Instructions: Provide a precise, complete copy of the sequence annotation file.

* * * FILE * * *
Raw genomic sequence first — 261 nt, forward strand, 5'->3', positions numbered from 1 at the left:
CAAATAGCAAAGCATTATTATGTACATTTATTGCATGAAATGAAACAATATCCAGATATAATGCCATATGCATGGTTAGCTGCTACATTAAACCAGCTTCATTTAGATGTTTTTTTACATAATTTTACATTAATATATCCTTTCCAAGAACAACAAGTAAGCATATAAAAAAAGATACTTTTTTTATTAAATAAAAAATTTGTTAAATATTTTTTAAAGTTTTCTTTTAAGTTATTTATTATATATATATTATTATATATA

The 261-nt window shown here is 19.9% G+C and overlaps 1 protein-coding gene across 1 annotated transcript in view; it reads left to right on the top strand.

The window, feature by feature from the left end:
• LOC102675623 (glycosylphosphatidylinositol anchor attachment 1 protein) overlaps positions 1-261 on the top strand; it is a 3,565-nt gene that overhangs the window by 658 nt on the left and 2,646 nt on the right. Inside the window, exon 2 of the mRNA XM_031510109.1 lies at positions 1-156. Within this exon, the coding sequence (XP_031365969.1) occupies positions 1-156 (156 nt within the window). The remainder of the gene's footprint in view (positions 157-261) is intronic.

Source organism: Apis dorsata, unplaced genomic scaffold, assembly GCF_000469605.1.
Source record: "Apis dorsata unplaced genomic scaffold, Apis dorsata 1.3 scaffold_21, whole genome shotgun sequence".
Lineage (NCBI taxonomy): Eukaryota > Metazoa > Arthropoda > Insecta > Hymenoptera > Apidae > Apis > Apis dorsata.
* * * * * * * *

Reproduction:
Raw genomic sequence first — 261 nt, forward strand, 5'->3', positions numbered from 1 at the left:
CAAATAGCAAAGCATTATTATGTACATTTATTGCATGAAATGAAACAATATCCAGATATAATGCCATATGCATGGTTAGCTGCTACATTAAACCAGCTTCATTTAGATGTTTTTTTACATAATTTTACATTAATATATCCTTTCCAAGAACAACAAGTAAGCATATAAAAAAAGATACTTTTTTTATTAAATAAAAAATTTGTTAAATATTTTTTAAAGTTTTCTTTTAAGTTATTTATTATATATATATTATTATATATA

The 261-nt window shown here is 19.9% G+C and overlaps 1 protein-coding gene across 1 annotated transcript in view; it reads left to right on the top strand.

The window, feature by feature from the left end:
• LOC102675623 (glycosylphosphatidylinositol anchor attachment 1 protein) overlaps positions 1-261 on the top strand; it is a 3,565-nt gene that overhangs the window by 658 nt on the left and 2,646 nt on the right. Inside the window, exon 2 of the mRNA XM_031510109.1 lies at positions 1-156. Within this exon, the coding sequence (XP_031365969.1) occupies positions 1-156 (156 nt within the window). The remainder of the gene's footprint in view (positions 157-261) is intronic.

Source organism: Apis dorsata, unplaced genomic scaffold, assembly GCF_000469605.1.
Source record: "Apis dorsata unplaced genomic scaffold, Apis dorsata 1.3 scaffold_21, whole genome shotgun sequence".
Lineage (NCBI taxonomy): Eukaryota > Metazoa > Arthropoda > Insecta > Hymenoptera > Apidae > Apis > Apis dorsata.